Travel & Transport 

Travel and Transport


Need help with getting around, either for socially or for important medical appointments we can help get you there!



If in daily life, your disability makes it uncomfortable or impossible to use public transport by yourself, you might be eligible to have ‘Transport Support’ funding (NDIS support category 2) included in your NDIS plan.

As with all NDIS supports, this is allocated using the reasonable and necessary criteria – in this case, could it be considered reasonable and necessary for you to get around by yourself using a bus, tram or train? These funds can then be used to help pay for taxis, rideshares, community transport, and other transport methods.

If you receive ‘Transport Support funding in your NDIS plan, your funds will most likely be paid directly into your bank account on a fortnightly basis to help contribute to your travel expenses. While Transport Support funding is classified as a core support, it’s treated somewhat differently by the NDIS and is displayed as its own category on your NDIS plan.

If the NDIS pays these funds to you directly and in advance, you cannot use Plan Management to help you manage your travel funds. You will need to self-manage this particular category. It’s important the NDIS has your current bank account details on file, or else you might not receive your funds, so head to the NDIS myplace portal to view and amend your bank details.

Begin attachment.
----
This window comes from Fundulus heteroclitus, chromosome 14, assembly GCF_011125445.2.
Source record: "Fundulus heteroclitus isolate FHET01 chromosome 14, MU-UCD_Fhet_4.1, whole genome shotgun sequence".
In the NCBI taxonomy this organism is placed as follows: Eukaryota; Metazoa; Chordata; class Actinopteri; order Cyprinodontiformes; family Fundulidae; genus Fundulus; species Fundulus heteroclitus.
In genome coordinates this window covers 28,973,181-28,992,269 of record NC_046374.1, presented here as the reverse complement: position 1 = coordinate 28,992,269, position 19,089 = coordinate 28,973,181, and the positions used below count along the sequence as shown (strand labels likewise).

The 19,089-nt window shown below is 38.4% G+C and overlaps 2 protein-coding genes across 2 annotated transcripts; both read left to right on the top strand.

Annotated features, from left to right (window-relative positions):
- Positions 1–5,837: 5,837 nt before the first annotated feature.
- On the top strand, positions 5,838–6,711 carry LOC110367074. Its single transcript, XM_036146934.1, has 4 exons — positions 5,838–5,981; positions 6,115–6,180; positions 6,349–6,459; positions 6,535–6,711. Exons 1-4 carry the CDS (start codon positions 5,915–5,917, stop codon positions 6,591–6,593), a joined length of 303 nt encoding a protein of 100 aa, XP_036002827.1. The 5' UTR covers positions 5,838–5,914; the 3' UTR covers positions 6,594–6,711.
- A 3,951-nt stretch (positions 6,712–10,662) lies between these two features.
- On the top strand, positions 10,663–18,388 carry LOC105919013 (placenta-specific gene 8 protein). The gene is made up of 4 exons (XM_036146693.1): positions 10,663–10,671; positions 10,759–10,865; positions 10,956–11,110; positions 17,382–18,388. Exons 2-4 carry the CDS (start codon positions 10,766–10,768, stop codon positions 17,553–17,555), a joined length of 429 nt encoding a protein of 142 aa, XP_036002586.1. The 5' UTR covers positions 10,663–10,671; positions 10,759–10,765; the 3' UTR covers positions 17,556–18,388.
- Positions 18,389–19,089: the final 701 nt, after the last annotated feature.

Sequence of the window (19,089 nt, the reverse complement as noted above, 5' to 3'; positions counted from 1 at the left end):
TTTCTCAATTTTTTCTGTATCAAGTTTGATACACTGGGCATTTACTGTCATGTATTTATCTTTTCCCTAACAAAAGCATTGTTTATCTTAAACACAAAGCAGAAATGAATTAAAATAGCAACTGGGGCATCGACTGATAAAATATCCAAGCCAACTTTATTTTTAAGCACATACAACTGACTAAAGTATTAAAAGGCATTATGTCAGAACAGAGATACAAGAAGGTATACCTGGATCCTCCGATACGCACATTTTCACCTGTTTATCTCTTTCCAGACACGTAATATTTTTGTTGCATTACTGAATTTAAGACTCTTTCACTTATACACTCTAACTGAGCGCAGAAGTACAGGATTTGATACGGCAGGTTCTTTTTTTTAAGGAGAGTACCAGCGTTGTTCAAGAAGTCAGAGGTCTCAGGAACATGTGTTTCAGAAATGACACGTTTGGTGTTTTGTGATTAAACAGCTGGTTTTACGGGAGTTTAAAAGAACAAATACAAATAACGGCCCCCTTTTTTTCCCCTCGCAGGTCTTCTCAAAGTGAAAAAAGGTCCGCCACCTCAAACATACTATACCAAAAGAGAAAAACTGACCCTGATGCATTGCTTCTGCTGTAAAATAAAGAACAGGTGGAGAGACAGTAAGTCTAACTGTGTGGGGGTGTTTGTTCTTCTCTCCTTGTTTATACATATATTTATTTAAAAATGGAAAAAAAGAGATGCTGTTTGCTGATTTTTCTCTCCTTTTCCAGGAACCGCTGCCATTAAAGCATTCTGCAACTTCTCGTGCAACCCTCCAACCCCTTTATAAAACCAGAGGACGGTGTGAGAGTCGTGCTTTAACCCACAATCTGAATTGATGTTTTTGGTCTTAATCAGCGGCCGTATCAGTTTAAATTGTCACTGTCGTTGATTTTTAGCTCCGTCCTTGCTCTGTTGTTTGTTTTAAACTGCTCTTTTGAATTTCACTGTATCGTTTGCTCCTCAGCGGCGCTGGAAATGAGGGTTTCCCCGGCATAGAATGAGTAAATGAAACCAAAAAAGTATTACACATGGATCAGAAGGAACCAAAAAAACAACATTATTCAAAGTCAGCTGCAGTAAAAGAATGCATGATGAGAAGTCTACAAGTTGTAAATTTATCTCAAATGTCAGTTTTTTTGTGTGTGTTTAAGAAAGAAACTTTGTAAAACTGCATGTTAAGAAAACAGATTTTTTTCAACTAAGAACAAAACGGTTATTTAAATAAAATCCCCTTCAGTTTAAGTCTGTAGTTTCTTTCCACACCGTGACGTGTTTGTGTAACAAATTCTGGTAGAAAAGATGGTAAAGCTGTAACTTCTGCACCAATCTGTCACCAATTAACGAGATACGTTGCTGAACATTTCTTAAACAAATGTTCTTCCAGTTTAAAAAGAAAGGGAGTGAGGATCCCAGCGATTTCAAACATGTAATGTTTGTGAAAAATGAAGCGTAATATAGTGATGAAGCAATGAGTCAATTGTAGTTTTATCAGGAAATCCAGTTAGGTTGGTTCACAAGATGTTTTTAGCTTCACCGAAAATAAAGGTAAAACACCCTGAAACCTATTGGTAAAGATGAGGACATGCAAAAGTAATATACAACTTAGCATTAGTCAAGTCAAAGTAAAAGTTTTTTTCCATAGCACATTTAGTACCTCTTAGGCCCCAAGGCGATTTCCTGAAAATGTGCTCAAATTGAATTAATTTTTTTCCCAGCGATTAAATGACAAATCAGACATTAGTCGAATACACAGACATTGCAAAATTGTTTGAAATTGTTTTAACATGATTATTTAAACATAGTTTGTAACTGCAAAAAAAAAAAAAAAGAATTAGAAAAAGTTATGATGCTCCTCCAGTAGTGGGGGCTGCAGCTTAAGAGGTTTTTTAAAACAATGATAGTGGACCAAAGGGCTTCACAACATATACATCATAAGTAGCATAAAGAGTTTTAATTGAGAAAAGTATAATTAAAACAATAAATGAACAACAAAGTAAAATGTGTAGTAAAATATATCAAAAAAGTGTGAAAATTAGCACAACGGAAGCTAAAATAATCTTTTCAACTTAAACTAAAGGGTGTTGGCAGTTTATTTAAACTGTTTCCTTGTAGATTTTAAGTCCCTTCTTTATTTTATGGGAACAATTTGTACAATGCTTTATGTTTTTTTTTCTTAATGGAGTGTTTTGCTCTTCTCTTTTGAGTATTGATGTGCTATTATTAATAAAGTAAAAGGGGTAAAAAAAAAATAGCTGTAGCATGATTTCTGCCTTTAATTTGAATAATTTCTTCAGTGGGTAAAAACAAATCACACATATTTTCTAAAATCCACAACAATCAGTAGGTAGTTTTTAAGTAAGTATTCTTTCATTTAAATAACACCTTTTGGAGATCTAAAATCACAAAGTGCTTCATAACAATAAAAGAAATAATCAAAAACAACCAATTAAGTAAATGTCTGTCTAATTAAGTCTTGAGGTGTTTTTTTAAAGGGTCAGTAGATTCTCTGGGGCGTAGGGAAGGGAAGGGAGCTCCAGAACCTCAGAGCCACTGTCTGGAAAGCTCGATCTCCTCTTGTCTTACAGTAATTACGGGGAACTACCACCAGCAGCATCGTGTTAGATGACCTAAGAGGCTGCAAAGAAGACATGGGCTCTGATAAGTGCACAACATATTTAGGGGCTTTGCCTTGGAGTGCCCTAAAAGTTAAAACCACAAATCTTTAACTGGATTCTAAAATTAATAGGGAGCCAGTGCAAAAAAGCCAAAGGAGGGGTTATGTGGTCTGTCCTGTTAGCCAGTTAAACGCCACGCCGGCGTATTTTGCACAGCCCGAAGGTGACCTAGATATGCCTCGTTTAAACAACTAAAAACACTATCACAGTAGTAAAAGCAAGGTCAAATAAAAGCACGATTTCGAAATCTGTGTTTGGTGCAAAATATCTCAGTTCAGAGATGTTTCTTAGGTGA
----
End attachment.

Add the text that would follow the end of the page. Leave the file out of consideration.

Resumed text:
The NDIS can help you pay for a service provider to support you with social and community participation, e.g. going out for a coffee with friends or playing sport. This can also include their support with travelling to and from your home before and after the activity.

This support is covered in the ‘Assistance with Social and Community Participation’ (category 4) funding in your NDIS plan. Trips with a provider are usually charged at a per-kilometre rate, which has to be negotiated ahead of the time by you and your provider. Make sure you formally agree on the rate you will be charged and get it put in your service agreement so there’s no confusion or disputes down the track.

A provider can also charge up to 20 minutes when travelling from one NDIS participant to the next.


For many people with disability, getting around independently is an important personal goal – and one that falls under the NDIS capacity building category.

If your disability makes it hard for you to get around but you would like to learn to overcome these challenges, you might be eligible for additional funding under ‘Improved Daily Living’ (category 15). This funding can be used for things like public transport training or additional driving lessons, designed to build your independence, skills and confidence.

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